Dreams of Flight

Once he had finally fallen asleep, Alex began to float peacefully on a sea of dreams. That is, until the water became land. Inside his own mind Alex ran, he saw flashes, pictures of dreams he had dreamt in the past, and those he had not yet conceived. Finally, one caught his eye, and once again, his dream world shifted.

He was flying. A long, torn, black cape attached to his shoulders was being dragged and twisted behind him. Suddenly he was aware that he was chasing something, a jet. Straining muscles that could never have existed in an ordinary human, Alex sped up, quickly gaining on his target.

Small suckers grew on the palm of his hands before he latched onto the outside of the cockpit. The pilot, a balding man with more hair on his chin than on his head looked up in surprise; he began to descend immediately, trying to shake Alex off. The newly grown suckers strained but stayed in place as Alex watched his biceps grow

When he was ready, Alex pulled the cockpit door off its hinges, and grabbed hold of the man within. He was terrified, but no matter how loud he forced his voice in desperate bargaining, the jet engine’s roar drowned him out. Before flying to the ground, Alex pushed the joystick forward, sending the plane plummeting toward the city.

Alex was fast, he was down in the streets before the jet was halfway to the ground. Once he had handed the man over to the police, he flew back into the air. Again, he began to expand his muscles. He became a huge, hulking mass, floating above even the tallest city skyscraper.

The jet was falling at an alarming rate, and even Alex was worried he wouldn’t catch it for a second, but he did. Slowly he allowed it to push him down to the roof of a nearby tower block, where he extended his arm into the cockpit, and switched off the engine.

That is where the dream ended, Alex’s alarm woke him up; it was 7.30am. He got out of bed and walked to the bathroom to wash his face. Looking in the mirror, he noticed he had changed in in his sleep. Suckers covered his palms, and his muscles were huge.

“Shit” he muttered, “I have to stop doing that.”

The Detective

On the seventh floor of a four star hotel in London, a detective marched down the hallway. He had been called from his bed, from his wife, for a suicide; he was angry to say the least. Inspector Barker met him at the hotel room door; its inscription read 7B. David, the detective, shuddered. It was following him, he was sure of it now. The apartment in the West End had been 7B, and the gun that was used to kill Mary was inscribed with the hellish, mortifying, 7B.

David calmed himself. “Inspector Barker” he said in greeting, “what’s going on? Where’s the rest of the force?”

Barker shook his head, “There have been a few, developments…we need you to take a look at this, I sent the rest home, didn’t want them getting in your way.”

“Then let’s take a look” said David, trying to keep his composure. The room was stale; blood had dried into the carpet beneath a young man’s head. It looked like he had put a gun into his mouth, just as the report suggested.

David scoured the room for details but saw none. He began to turn back to Barker, “What exactly am I supp-” Stopping mid-sentence David sighed, Barker was pointing his gun at the detective’s head.

“Read this” said Barker as he handed David a note splashed with blood, “they want you to know before you die.” He read the note aloud:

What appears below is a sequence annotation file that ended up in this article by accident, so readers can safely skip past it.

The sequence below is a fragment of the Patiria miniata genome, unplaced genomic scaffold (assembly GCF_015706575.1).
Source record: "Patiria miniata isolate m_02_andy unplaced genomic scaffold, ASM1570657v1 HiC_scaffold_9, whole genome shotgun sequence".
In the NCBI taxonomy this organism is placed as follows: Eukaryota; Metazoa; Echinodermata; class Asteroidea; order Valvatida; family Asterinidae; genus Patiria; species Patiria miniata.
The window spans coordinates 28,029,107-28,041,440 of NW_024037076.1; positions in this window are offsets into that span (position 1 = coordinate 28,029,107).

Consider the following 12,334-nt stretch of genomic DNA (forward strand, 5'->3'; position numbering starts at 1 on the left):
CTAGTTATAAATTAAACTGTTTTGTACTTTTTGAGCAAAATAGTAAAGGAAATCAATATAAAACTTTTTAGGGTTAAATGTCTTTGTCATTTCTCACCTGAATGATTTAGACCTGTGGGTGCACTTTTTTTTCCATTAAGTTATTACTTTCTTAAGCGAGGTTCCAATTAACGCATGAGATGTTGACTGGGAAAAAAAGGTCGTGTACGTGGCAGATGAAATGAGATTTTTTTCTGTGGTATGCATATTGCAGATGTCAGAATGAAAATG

They found me, I thought I was safe. I’m taking the easy way out. I won’t be like them. I won’t turn into one of THEM! 7B started this, and it will end it…

Terrified, David managed to utter three words, “What are, they?”

Barker laughed, “That’s for me to know, and you to find out.”

In his final moments David heard what had been irritating him at home, and at work; a scuttle, like that of a beetle, across the windowpane. Full of fear, he tried to look at the window behind him, but he fell to floor before he saw them, dead.

The Police Officer

Last night, on patrol, I witnessed the most horrific crime I have ever seen. We were called to a pub on Oxford Road called The Oxford; we were told a fight had broken out. My partner, a man I had only known for a few days accepted the call. He said a simple bar fight would be a good training experience; I had only joined the force a few days before.

When we got there people were streaming through the door, as if terrified. Peter, my partner, called for backup, he said people don’t run like that from a simple bar fight. Hurrying into the pub we were immediately hit by a spray of blood. I froze.

On the floor was a dead man, his face had caved in; he must have been hit pretty hard. The assailant was still going. He had smashed a bottle and was stabbing the man in the chest repeatedly. My partner acted first, he tackled the madman to the ground and knocked the bottle out of his hand. I just stood there, I couldn’t move, I just stared at them struggling.

That’s when the backup arrived; they pulled my partner and the criminal apart and within a few minutes the pub was locked down and forensics were on their way. My partner drove me home, he said I needed a rest. I don’t want to go back there, I’m going to quit. There’s too much evil in this world.

Monkey Business

Trapped in a cage beneath onion-like layers of concrete, a chimpanzee starts to whine. It’s handler stamps out the already fading memories with a sharp rattle of the cage door.

“Be quiet!” he hissed “I’m not putting up with you all night again, you’re not going back so just deal with it.”

The creature crawled into the corner of it’s new world, cold and alone it drifted in and out of an uncomfortable sleep.

In the morning it would be forced to ingest a new drug used to treat mild cases of acne; it will react badly to the medicine. Around midday it will develop a rash on it’s feet. By seven o’clock it will be dead, on it’s way to the incinerator; it’s replacement is already on the way.